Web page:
Running (Away) as Fast as He Can

I woke up two Saturdays ago to a 4:30 alarm. Chandler had to be on the bus at 5AM for a cross country meet and asked the night before if I’d make him breakfast-to-go so he could sleep until 4:45. I made him a fried egg sandwich (making sure to poke the yolk and fry it hard so it wouldn’t make a mess) and a protein shake and drove him to the bus. I made some much-needed coffee, putzed around a bit, walked the dog, ate breakfast and Dave and I were out the door by 6:30 (okay, we always run late – 6:45). We drove through downtown Los Angeles just as the sun was rising. Watching the sun peek over the mountains and reflect on the high rises was breathtaking. I would have taken a picture, but I was driving. Plus my windows were filthy. It probably wouldn’t have turned out anyway.

We got to the meet, found our team in the maze of pop-ups, and wished Chandler luck just before he was called to line up for his race. He was running the JV National race with 16 schools and 111 runners competing. This was JV so I was hoping for a strong finish from Chandler, but it was an elite race, so I wasn’t sure how he’d do.Dave and I and my friend Debby (a mother of one of the other runners) found what we hoped was a good vantage point to watch the beginning of the race.

If you’ve never seen a cross country race they are both fun and difficult to watch. It’s a three mile course so you can never really see all -or sometimes even much- of the race and have to criss-cross and run ahead of the runners to different parts of the course. How much of the race you see depends on the sight lines of the course and how much you’re willing to run around. We saw the race start and then headed over to the one-mile mark. When the runners passed us they were still all close together and Chandler was in the middle of the pack.

Mt. Sac JV National Race

This is one of the more difficult courses to see a lot of the race, especially if you want to see the finish because it’s such a large event and it’s difficult to navigate all the people. Debby and I decided to head right to the finish line so we wouldn’t miss the boys crossing. Dave decided to head down a little before the finish because they come out of a narrow chute and when you stand at the finish line that is literally all you can see.

As we were nearing the 15 minute mark we knew the boys would start crossing in the next minute or so and heard an announcement.

“Did he just say a runner from Agoura is in front?” Debby asked me.

It did sound like he said that, but it couldn’t be. Our school is a Division III school and we were running in a Division I & II race against bigger and better schools. The odds of one of our boys winning was slim.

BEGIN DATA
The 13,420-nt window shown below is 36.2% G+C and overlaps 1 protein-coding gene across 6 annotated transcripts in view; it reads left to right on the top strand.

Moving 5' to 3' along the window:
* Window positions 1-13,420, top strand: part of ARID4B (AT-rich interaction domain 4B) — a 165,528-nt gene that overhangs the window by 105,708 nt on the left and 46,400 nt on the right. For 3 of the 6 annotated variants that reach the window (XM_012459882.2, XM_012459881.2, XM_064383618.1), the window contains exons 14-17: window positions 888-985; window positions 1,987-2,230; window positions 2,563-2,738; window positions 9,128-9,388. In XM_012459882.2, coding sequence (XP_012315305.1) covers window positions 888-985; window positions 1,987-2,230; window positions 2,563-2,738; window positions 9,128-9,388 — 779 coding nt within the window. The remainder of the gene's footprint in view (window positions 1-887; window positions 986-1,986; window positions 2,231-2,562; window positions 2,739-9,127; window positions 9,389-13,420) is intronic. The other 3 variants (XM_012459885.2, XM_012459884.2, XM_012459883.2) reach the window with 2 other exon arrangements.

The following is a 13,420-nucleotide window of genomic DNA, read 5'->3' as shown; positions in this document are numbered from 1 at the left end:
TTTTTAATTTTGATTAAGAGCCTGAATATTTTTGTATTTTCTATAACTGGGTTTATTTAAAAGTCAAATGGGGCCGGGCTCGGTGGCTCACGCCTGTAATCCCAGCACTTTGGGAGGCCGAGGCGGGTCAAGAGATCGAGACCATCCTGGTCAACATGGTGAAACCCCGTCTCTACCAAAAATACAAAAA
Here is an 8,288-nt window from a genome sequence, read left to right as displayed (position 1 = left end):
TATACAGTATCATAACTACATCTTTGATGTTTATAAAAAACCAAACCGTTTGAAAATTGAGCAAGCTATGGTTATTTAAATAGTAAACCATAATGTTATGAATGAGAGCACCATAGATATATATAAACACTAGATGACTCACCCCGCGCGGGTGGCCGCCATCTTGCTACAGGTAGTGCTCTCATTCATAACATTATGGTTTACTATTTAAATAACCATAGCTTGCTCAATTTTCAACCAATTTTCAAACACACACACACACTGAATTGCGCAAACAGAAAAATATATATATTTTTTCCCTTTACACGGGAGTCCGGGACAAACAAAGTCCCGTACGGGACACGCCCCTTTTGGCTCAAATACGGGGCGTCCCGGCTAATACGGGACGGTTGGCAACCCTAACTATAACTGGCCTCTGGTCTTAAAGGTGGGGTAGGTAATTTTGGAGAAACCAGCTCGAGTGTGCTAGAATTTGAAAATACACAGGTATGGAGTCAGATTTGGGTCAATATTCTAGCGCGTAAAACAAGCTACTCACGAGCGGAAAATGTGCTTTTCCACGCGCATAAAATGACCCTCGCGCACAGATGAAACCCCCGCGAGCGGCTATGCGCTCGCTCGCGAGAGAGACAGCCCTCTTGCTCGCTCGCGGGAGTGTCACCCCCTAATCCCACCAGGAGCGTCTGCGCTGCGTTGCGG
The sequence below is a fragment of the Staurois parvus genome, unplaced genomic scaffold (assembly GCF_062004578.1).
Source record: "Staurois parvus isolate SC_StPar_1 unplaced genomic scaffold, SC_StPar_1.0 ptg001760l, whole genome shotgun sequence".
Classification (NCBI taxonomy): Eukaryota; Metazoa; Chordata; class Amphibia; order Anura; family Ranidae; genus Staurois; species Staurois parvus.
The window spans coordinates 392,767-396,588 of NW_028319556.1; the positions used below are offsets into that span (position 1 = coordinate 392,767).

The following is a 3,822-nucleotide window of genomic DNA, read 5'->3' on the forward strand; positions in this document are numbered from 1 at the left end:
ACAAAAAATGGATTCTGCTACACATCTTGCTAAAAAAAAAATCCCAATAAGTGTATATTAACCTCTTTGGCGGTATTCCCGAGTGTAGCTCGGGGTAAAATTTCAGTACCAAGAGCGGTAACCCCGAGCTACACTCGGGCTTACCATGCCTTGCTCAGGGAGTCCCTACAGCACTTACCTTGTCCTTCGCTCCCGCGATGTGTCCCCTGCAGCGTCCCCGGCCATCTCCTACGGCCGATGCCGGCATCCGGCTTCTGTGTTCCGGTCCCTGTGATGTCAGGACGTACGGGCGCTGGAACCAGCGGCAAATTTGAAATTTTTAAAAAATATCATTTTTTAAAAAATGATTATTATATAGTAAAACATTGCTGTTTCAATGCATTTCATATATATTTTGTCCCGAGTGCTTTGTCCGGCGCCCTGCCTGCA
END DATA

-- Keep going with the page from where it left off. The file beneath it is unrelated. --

“It sounded like it, but he must have said Great Oak,” I said. They’re the school that’s ranked #1 in California.

And then I heard my friend Marisa, who was standing across from us at the other side of the finish line yell, “Chandler, Chandler!”

And I screamed, “Whooooooooooo!” as I saw my son come up the chute and cross the finish line first.

I was in shock. These are schools we never run against, so I really didn’t know how Chandler would finish. Plus, he started off the season injured and this was his first race where he was back to feeling 100%. I know that he’s been disappointed this season not being able to run varsity, but there was no room for disappointment when he crossed that finish line with one of the biggest smiles I’ve ever seen. As proud as I was of him (and trust me I was), I was even happier for him.

Mt. Sac finish line

I always love to see Chandler race, but I’m especially trying to hold onto these proud moments this year. If I could, I’d squeeze them tightly in my hands and never let go. He is so anxious for college, it seems he already has one foot out the door. A year from now Chandler will be far away, running in college at races that I won’t be able to watch.

I knew this time would come faster than I wanted it to, but not nearly as fast as it has.

Even faster, than my fast, fast son.

Hello Old Friend

I have a good friend I’ll call Joe who lives on the East Coast. I met him and his friend, who I’ll call Jack, in Ireland in the summer of 1986 while backpacking through Europe with my friend Simmah. Since he lives almost 3,000 miles away from me we’ve never seen each other much.

Odds were against us remaining friends. Not only because of the distance, but because the following summer I ended up falling madly in love with Jack. And for a very short while he loved me back. Then he broke my heart. But that’s another story.

Joe and I don’t talk on the phone very often. I’m not the best about keeping in touch and he’s even worse. (Way worse.) But I still count him as one of my dearest friends. You know those people that you don’t talk to for a couple of years and then you visit them or call them and –BOOM!– you pick up right where you left off – no awkwardness or resentment about phone calls not made, emails not sent? That’s how it is with my friend Joe.

He’s not on Facebook, so we can’t keep in touch that way and somehow over the last three or maybe even four years we’d completely lost touch. It doesn’t seem possible that we let it go so long without talking, but sometimes the minutiae of daily life gets in the way of things that are precious.